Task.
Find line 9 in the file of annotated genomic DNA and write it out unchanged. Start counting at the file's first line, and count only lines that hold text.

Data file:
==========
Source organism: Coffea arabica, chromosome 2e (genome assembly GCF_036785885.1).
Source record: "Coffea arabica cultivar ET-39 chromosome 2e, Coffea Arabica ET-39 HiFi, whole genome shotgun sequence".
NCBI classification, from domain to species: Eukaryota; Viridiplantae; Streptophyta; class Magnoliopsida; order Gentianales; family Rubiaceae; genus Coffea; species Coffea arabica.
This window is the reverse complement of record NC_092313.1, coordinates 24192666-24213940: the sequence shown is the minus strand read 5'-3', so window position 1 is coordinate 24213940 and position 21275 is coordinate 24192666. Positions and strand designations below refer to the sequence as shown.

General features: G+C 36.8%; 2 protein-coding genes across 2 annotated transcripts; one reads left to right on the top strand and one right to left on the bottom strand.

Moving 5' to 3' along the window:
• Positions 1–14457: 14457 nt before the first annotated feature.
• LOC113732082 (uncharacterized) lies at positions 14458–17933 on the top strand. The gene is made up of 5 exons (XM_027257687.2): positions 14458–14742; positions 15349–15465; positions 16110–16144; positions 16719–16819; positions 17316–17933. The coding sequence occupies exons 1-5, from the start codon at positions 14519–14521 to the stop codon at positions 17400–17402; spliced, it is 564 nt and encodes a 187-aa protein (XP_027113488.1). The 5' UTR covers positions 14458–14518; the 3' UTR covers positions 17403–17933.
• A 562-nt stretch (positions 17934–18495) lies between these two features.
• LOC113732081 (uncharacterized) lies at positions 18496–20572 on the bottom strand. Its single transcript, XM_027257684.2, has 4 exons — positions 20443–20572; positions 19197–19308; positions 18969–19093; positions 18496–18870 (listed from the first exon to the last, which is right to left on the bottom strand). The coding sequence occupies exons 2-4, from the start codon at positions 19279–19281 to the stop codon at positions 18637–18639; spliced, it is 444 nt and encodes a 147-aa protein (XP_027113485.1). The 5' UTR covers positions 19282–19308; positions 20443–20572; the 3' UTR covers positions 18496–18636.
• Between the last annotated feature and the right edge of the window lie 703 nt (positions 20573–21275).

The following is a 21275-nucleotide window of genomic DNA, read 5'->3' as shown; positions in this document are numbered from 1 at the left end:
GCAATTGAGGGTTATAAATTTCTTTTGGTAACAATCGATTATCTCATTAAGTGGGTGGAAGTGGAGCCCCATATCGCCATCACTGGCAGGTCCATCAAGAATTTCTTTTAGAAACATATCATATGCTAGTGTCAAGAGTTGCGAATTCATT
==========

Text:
• A 562-nt stretch (positions 17934–18495) lies between these two features.